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Growing Up with Dick and Jane

History of Reading News. Vol.XXII No.1 (1998:Fall)
by Grace Vyduna-Haskins

From time to time we come across a document of history that is simply written and truly enjoyable reading. Such is the case with Growing Up with Dick and Jane: Learning and Living the American Dream by Carole Kismaric and Marvin Heiferman (HarperCollins, 1996). As one who learned to read via the 1930s edition of the Dick and Jane books and who fully experienced the era, teaching children to read via the 1960s edition, I felt a sense of nostalgia while reading this book.

The authors' approach a historical analysis from three directions: historical events, cameos of the characters, and information about the producers. They provide insights into the life and times of the American people through four decades: the Depression Era of the 1930s; the war and postwar years of the 1940s; the baby boom, homogenized tract housing, industrial impact, and drive-by culture of the 1950s; and the political unrest and breakdown of the nuclear family in the 1960s.

Throughout the book are interspersed vignettes of the characters in the Scott-Foresman readers. Dick is described as the all-American boy, a role model protector of his younger sisters. Jane is a dream of a girl, pretty, bright, and responsible. Sally is portrayed as a force of nature, unpredictable and full of energy, whose silly antics make story plots spin.

Entering the series as a black-and-white terrier in the early series, Spot turned into a sentimental cocker spaniel in 1936, a dog who wears two hats: a loving pet and a dog who teaches Dick and Jane responsibility. First known as Little Mew, Puff also underwent a name change and became more adventurous in her interactions with the children. Tim is Sally's little sidekick and security blanket, quietly absorbing endless abuse offered by an active three-year-old. Father is gentle, tolerant, patient, and soft-spoken. Mother is pretty and graceful, an excellent homemaker who makes everything look easy. Grandfather and Grandmother, who live on a farm, appear to become younger with the passing years.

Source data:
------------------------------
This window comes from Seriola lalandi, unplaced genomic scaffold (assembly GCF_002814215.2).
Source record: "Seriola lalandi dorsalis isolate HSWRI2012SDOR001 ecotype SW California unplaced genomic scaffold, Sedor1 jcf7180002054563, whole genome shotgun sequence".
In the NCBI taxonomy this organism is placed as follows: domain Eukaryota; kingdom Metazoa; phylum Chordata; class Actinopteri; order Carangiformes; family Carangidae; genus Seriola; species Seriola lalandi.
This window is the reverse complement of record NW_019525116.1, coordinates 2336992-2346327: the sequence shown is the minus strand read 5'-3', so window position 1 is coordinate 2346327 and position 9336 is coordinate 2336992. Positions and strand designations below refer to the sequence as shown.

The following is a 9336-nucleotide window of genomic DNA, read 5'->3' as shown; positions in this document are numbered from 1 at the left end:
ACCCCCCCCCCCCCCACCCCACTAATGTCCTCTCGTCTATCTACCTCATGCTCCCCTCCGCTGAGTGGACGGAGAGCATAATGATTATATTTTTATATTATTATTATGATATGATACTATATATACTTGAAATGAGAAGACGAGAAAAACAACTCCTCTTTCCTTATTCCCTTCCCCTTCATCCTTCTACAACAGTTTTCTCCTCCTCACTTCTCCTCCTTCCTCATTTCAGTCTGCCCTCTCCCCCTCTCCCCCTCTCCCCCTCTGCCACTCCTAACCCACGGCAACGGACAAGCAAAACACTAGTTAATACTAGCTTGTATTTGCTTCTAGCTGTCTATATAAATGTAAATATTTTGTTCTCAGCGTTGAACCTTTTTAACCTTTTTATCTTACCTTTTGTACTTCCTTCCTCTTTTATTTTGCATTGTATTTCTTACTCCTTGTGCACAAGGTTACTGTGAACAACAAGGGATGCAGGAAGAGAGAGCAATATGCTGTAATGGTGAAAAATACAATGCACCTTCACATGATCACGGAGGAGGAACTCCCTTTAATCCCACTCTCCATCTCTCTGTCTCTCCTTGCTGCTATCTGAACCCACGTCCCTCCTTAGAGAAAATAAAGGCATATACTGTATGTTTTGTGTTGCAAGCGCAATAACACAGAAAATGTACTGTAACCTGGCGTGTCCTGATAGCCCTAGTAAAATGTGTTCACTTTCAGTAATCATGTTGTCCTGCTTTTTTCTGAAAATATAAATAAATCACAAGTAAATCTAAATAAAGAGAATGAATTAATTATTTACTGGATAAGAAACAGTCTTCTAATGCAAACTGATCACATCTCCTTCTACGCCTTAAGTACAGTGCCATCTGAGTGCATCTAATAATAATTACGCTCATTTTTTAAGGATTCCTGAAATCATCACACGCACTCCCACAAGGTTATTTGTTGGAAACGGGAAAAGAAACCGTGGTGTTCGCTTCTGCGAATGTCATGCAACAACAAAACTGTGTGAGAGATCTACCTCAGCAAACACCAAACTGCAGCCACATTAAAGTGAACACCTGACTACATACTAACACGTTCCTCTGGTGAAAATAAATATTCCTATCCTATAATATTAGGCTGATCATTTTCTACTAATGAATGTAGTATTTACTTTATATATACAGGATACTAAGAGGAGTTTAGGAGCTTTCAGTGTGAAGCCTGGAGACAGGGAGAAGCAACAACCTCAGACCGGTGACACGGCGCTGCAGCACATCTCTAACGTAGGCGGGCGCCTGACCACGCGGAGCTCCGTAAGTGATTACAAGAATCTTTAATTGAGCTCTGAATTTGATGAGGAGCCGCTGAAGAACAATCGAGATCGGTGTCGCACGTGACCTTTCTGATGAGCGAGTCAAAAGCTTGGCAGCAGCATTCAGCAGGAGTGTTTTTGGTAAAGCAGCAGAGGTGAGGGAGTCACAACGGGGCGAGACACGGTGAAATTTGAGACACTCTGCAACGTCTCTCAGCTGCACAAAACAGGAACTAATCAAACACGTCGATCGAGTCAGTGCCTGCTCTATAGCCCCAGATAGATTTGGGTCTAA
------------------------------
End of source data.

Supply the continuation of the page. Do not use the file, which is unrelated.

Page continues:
Insights are provided about the authors and illustrators. Reading consultant Zerna Sharp believed that children would read better if they identified with children in the illustrations. She shared her ideas with William S. Gray, who then hired her to develop a family of characters to fold into his scientific process approach to reading instruction. Eleanor Campbell used actual photographs of children at play to develop her colorful illustrations, periodically changing their clothing to reflect the styles portrayed in mail order catalogs of the times.

According to the authors, the Dick and Jane readers were never immune to criticism. Educators' denunciation of the repetitious language, the goody-goody behavior of the children, the changing roles in the American family, and ethnic issues all contributed to the retirement of the characters. Nevertheless, Dick and Jane have left their mark on millions of American school children, now grown to adulthood. Hip advertisements, museum exhibitions, and television shows keep their history alive.

Included with the book is a commemorative collection of stories from the early readers and cutout dolls featuring Dick and Jane. This book truly offers the chance to "step back into the watercolor world of Dick and Jane, where night never comes, knees never scrape, parents never yell and the fun never stops." (inside cover).

Grace Vyduna-Haskins is retired after teaching for 33 years, mostly at the first grade level in Johnsburg Community Unit School District 12 in Johnsburg, IL. She currently serves as secretary for the History of Reading SIG.




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